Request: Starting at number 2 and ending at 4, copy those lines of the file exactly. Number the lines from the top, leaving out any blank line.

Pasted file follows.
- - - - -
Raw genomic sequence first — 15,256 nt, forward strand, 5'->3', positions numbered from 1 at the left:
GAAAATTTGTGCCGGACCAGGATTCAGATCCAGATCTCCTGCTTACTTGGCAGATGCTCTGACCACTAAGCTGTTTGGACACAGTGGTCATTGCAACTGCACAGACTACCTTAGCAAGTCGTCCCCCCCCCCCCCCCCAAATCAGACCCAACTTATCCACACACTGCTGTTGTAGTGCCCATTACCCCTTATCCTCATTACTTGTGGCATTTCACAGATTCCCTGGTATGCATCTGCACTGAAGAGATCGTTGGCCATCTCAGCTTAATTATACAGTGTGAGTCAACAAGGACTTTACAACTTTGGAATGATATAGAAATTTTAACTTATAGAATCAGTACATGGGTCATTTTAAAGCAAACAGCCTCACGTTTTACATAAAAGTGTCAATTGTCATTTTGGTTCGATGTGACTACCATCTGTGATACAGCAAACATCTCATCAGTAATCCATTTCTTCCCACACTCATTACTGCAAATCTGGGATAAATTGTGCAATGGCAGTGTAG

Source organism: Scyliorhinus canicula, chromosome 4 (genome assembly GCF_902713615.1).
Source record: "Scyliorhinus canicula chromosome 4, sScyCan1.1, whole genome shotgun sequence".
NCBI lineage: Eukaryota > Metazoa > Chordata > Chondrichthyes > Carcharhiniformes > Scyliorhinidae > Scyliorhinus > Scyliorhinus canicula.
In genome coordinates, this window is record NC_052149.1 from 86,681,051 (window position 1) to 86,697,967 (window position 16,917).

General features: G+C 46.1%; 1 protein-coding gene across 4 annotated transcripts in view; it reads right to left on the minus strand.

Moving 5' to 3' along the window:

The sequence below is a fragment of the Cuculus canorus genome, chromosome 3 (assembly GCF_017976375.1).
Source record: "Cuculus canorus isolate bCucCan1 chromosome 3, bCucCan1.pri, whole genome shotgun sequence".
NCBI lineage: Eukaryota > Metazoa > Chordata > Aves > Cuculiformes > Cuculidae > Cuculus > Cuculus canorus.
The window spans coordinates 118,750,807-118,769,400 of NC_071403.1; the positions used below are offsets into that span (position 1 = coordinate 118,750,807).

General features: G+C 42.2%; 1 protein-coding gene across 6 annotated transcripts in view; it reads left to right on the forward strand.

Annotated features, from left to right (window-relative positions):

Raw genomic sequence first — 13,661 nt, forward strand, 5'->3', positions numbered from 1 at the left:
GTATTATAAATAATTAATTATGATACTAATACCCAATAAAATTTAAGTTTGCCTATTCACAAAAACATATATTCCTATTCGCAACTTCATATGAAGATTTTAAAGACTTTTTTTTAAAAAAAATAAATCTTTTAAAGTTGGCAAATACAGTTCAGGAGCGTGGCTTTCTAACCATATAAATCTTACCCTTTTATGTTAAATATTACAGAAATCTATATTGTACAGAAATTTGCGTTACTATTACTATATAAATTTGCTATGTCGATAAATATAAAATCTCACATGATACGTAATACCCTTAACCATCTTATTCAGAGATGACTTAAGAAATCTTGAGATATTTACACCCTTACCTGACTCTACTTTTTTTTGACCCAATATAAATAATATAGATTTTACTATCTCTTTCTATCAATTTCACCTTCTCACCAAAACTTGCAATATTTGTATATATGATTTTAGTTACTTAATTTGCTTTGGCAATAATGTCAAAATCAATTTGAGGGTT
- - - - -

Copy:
GAAAATTTGTGCCGGACCAGGATTCAGATCCAGATCTCCTGCTTACTTGGCAGATGCTCTGACCACTAAGCTGTTTGGACACAGTGGTCATTGCAACTGCACAGACTACCTTAGCAAGTCGTCCCCCCCCCCCCCCCCAAATCAGACCCAACTTATCCACACACTGCTGTTGTAGTGCCCATTACCCCTTATCCTCATTACTTGTGGCATTTCACAGATTCCCTGGTATGCATCTGCACTGAAGAGATCGTTGGCCATCTCAGCTTAATTATACAGTGTGAGTCAACAAGGACTTTACAACTTTGGAATGATATAGAAATTTTAACTTATAGAATCAGTACATGGGTCATTTTAAAGCAAACAGCCTCACGTTTTACATAAAAGTGTCAATTGTCATTTTGGTTCGATGTGACTACCATCTGTGATACAGCAAACATCTCATCAGTAATCCATTTCTTCCCACACTCATTACTGCAAATCTGGGATAAATTGTGCAATGGCAGTGTAG

Source organism: Scyliorhinus canicula, chromosome 4 (genome assembly GCF_902713615.1).
Source record: "Scyliorhinus canicula chromosome 4, sScyCan1.1, whole genome shotgun sequence".